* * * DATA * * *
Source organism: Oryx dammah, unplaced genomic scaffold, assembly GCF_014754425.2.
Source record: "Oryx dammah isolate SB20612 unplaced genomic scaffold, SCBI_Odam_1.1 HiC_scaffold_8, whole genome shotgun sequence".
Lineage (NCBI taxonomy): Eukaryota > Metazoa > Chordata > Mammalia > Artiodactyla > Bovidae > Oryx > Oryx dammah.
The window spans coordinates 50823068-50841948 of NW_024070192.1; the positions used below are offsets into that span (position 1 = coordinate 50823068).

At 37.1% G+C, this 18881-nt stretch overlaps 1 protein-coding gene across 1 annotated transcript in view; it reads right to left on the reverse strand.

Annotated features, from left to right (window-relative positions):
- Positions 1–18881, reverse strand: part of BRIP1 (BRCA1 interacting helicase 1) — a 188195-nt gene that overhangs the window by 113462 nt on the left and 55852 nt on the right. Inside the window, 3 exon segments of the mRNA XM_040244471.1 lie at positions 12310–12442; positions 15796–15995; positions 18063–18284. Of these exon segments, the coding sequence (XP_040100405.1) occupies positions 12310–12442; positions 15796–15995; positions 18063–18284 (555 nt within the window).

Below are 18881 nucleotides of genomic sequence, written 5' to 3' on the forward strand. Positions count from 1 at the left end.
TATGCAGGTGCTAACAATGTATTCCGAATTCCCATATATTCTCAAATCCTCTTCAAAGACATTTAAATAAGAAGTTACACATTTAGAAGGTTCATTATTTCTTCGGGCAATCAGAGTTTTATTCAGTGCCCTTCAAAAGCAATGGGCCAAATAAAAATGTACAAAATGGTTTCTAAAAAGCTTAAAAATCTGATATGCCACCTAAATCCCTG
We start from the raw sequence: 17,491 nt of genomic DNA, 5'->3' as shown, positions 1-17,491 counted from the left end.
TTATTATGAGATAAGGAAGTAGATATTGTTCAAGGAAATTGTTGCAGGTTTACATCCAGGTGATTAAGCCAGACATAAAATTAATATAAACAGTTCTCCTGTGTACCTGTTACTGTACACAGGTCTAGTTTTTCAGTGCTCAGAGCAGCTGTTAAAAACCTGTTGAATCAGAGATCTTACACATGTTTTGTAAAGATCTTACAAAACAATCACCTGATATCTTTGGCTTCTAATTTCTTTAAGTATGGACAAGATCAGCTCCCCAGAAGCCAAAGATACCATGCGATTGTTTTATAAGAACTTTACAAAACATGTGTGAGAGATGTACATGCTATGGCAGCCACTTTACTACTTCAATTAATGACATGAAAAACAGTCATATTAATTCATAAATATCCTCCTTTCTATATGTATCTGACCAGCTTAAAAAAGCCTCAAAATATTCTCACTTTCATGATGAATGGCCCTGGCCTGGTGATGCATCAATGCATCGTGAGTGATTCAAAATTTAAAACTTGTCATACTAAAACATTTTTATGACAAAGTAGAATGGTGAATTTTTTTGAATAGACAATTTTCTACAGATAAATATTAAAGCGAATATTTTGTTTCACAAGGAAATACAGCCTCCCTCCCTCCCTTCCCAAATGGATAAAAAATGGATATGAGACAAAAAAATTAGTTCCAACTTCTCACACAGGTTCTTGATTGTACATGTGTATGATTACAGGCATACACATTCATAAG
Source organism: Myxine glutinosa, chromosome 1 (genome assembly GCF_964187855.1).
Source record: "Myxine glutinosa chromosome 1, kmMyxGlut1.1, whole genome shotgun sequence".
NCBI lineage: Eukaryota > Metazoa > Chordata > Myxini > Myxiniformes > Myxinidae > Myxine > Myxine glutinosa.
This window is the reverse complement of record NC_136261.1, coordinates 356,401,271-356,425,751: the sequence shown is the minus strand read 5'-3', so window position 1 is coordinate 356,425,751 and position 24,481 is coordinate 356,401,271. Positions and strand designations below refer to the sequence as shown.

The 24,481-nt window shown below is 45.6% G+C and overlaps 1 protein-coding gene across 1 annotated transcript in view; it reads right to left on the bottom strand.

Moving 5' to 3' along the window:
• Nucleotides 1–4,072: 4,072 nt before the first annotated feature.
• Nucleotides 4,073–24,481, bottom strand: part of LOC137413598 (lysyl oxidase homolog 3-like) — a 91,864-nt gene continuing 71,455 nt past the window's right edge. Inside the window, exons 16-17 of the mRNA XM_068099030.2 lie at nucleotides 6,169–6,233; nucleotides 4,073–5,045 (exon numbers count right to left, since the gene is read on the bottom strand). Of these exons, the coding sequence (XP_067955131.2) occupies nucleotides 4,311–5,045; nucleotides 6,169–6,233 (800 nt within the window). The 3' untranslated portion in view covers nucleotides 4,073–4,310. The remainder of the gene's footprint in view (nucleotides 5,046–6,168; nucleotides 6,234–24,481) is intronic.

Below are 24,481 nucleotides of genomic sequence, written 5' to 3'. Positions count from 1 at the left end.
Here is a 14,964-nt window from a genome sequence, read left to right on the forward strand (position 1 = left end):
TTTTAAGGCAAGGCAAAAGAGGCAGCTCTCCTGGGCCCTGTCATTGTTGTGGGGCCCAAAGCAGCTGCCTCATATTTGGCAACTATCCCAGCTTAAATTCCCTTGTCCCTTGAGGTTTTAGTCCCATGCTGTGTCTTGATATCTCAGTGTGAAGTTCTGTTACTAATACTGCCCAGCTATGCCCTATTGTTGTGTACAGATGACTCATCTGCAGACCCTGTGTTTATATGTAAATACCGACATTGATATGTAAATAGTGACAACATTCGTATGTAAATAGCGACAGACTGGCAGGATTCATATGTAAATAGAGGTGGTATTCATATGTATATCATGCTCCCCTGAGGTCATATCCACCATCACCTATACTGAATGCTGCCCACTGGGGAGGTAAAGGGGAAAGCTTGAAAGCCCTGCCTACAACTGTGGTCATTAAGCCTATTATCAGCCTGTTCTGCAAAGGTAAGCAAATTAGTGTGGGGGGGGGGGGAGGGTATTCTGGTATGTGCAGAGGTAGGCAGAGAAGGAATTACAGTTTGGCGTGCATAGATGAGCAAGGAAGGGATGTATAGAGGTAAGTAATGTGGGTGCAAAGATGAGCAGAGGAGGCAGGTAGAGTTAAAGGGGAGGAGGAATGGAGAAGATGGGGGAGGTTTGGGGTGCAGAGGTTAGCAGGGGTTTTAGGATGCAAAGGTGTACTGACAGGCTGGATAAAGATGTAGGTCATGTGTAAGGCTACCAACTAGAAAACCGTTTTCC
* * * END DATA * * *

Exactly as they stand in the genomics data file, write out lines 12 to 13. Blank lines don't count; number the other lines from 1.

Source organism: Myxine glutinosa, chromosome 1 (genome assembly GCF_964187855.1).
Source record: "Myxine glutinosa chromosome 1, kmMyxGlut1.1, whole genome shotgun sequence".